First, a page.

I write to you on this warm and humid, late summer afternoon here in Kansas City. I recently made the slow and steady 3 day/2000 mile journey along the I-80 from California, through Nevada, Utah, Wyoming, Nebraska and down through Missouri into KC. The drive was long, and at times felt endless, and by the time I arrived my butt hurt like you wouldn't believe. There were times on the long stretches of highway through WY and NE that I often wondered, almost hearing that impatient 10 year old voice in my mind, "am I there yet?" And then I would pass by a mileage sign only to see that I still had 452 miles to Lincoln, and from there still another several hours to KC. But I kept my eye on the road and my hands on the wheel, as present and patiently as possible.
In a meditation session that I facilitated last Monday morning, I shared with the fellow yogis that until last weekend, Nebraska had only ever been conceptual for me. It had only existed in movies and John Cougar Mellencamp songs about the heartland. So when I pulled up to the Motel 6 in the little town of North Platte and was greeted by a young girl, who spoke with a slight twang, working the late night shift, I had all kinds of ideas of what Nebraska was all about. Small town. Country folk. Different people than I relate to. Presidential campaign signs supporting a candidate that I don't support. You can imagine where this goes. Because, I suspect, if your mind is anything like my own (and frankly, like any other human mind on the planet), it judges. Even while I know I am judging, and I attempt to bring awareness to the judging, I am still judging. Because this is what the mind does. (But remember judging itself isn't the problem, how we relate to the judging, or what we do with the judgements is. If we can see a judgement and let it go, no problem. But if we believe those judgments and let those beliefs run amok causing harm to ourselves or others, well, then we have a problem).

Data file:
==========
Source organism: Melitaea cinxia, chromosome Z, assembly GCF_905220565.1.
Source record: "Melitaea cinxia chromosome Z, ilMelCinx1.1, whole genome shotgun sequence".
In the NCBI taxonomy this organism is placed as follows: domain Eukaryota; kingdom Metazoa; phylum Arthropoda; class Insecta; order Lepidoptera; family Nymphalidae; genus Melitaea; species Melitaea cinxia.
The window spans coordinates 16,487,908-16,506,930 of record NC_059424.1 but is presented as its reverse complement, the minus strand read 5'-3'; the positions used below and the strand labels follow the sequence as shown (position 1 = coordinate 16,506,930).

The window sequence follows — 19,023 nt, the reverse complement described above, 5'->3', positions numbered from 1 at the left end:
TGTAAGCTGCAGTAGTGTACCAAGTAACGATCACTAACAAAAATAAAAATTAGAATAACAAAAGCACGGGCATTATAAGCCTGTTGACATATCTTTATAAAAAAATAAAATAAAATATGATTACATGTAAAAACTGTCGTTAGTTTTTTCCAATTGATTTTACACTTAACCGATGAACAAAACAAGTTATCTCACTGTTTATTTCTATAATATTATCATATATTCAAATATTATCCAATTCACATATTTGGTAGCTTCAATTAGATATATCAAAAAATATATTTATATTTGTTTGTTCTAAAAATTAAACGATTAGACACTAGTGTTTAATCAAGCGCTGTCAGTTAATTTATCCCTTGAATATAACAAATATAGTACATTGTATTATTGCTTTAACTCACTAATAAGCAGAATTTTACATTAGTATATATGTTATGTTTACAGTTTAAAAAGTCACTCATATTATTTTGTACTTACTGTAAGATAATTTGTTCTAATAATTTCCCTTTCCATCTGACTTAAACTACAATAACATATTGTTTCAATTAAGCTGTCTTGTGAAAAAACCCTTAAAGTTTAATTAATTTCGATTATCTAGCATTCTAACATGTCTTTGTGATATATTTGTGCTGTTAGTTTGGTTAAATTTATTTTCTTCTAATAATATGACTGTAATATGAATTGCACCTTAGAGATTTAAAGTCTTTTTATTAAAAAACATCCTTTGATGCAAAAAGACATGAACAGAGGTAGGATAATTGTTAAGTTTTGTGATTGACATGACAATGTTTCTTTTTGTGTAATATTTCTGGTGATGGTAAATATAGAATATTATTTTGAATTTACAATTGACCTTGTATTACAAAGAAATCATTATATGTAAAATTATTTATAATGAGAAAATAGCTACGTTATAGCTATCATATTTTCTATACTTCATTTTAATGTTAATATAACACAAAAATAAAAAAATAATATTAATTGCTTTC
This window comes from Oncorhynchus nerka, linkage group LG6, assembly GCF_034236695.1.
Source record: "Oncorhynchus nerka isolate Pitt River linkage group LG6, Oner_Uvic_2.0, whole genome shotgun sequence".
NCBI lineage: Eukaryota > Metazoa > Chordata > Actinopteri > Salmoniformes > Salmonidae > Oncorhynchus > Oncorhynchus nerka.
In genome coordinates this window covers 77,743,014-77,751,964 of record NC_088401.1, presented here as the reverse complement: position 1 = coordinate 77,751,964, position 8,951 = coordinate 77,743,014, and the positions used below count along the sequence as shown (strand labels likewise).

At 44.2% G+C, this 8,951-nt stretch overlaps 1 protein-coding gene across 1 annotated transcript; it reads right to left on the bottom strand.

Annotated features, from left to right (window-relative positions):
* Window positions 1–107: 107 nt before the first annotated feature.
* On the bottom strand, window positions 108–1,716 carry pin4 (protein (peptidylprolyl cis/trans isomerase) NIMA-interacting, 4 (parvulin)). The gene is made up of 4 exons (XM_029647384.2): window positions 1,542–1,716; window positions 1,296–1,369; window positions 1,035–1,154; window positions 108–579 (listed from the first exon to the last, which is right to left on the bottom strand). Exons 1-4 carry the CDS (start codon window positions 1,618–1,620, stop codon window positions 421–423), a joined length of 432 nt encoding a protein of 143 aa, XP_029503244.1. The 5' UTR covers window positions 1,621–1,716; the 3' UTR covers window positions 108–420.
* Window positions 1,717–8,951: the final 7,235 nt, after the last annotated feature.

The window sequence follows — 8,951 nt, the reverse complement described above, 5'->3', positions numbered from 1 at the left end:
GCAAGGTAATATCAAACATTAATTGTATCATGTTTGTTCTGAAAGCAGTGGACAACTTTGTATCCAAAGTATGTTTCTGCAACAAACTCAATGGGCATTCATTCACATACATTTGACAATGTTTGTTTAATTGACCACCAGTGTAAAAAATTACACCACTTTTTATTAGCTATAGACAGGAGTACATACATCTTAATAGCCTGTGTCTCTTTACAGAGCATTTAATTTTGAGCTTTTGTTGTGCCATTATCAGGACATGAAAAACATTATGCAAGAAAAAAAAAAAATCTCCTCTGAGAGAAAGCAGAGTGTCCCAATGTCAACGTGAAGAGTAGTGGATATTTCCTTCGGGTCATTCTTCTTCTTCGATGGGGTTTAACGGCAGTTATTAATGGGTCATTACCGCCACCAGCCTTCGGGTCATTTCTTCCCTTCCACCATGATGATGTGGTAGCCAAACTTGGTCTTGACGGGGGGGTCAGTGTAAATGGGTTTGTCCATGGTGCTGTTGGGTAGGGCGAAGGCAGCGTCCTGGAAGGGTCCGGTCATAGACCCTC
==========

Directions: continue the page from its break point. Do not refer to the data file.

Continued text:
So the next morning, 60 miles or so outside of North Platte, tired and groggy from not sleeping well on the Motel 6 mattress, knowing I still had 6 hours of butt hurting driving ahead of me, I pulled into a Pilot Flying-J truck stop in the middle of nowhere to get gas. After getting a "here, let me help you honey" from trucker who grabbed the diesel nozzle right out of my hand, and pumped every one of my 14 gallons for me, I went inside to get a snack. Waiting in line at the cash register, while country music blared in the background and 50% of the gas and snack buyers were not wearing masks, I had some more ideas floating through my mind about what Nebraska folks were like. I was tired. Cranky. Hungry. My mind wasn't at it's best. But that is no excuse... I was judging. Until Loretta at the cash register -whose gravely drawl told anyone who could hear her voice the likely story of a lifetime of smoking- started chatting with Bob in line behind me, a disheveled middle aged guy with a toothy grin, who looked like he had been shoveling muck all morning. "Hey Bob, good to see you. Did you know your mom came over the other day. She brought some tools over, and it was really good to see her..." Bob and Loretta carried on about farm tools and his mom in the kindest, neighborly way, signaling that universal familiarity among people who share community, connection and even family. And it was then, in my tired state, that something in me shifted out of judgement into presence. In that moment, I felt briefly, not just the connection between Bob and Loretta, but my connection to them (and even the trucker too). Because you know, I have a mom too, and even a shovel and a pitch fork in my garden shed, and here we all were, three people among many others at a truck stop in Nebraska, standing there in our humanness. And what I saw more deeply within this was that in the same way that the I-80 is this long asphalt through-line connecting me to the many people in the many towns along the way, PRESENCE is the through-line that connects me to others, however "different" from them I might be.